Colombia's president has given U.S. lawmakers a 10 point plan aimed at getting a long-delayed free trade agreement with Washington ratified.
Juan Manuel Santos said Tuesday after meeting with the delegation, which included Peoria Congressman Aaron Schock, that he hopes for quick approval of a treaty signed by his predecessor in 2006.
Backers say the pact would increase U.S. exports to Colombia by at least one billion a year.
Its ratification in the U.S. Senate has been delayed by concerns Colombia hasn't done enough to halt violence--including killings of union activists.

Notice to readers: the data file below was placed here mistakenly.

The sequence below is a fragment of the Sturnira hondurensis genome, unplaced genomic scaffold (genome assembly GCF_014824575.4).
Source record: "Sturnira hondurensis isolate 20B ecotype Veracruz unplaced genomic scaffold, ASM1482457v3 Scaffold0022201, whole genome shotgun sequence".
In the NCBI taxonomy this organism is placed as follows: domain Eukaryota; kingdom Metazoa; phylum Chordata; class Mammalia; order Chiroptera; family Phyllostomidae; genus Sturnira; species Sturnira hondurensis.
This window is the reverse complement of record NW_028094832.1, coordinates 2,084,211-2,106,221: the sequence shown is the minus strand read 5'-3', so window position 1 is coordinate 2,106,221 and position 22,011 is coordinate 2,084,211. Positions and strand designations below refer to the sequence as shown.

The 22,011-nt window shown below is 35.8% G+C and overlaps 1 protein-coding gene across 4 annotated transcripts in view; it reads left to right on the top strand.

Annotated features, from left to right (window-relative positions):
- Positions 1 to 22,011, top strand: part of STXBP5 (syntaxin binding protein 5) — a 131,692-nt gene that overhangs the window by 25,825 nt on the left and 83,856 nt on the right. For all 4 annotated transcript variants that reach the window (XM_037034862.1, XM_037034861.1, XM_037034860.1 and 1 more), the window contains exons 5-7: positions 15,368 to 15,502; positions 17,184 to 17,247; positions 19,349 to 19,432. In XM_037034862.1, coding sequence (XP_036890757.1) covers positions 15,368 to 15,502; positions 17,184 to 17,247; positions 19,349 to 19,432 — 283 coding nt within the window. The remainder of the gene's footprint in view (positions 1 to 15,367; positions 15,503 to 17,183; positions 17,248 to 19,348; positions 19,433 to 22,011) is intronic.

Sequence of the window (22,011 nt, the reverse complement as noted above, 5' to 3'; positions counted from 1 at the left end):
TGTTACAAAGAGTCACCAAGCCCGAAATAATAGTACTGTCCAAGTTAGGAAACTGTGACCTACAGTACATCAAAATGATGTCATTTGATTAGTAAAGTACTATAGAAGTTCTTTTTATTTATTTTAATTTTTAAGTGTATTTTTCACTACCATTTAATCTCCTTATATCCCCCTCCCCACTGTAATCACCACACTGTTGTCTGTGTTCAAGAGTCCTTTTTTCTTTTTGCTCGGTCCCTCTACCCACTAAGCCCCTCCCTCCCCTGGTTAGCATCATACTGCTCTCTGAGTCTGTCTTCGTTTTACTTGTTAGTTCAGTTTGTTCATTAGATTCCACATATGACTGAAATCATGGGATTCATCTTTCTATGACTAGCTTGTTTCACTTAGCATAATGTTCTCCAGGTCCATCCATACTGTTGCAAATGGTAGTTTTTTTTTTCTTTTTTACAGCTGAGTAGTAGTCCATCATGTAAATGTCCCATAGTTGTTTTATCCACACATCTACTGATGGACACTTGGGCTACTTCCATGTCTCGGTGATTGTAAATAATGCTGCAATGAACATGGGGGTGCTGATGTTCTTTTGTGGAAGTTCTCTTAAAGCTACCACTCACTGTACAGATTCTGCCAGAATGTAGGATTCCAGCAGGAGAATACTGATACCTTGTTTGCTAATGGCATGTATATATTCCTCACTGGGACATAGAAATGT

Caterpillar is outspoken in its support of a U.S./Columbia Free Trade Agreement.
"Colombia is an important trading partner. We ship more product to Colombia than we to do India or Germany. The tariff on a large tractor in Colombia adds $100,000 to its price," said Caterpillar spokesman, Jim Dugan.
Caterpillar is also pushing for free trade agreements with South Korea and Panama. The expansion of the Panama Canal is, according to Caterpillar, one of the largest public works projects since the Three Gorges Dam project in China. Panama has a ten percent tariff on U.S. produced goods.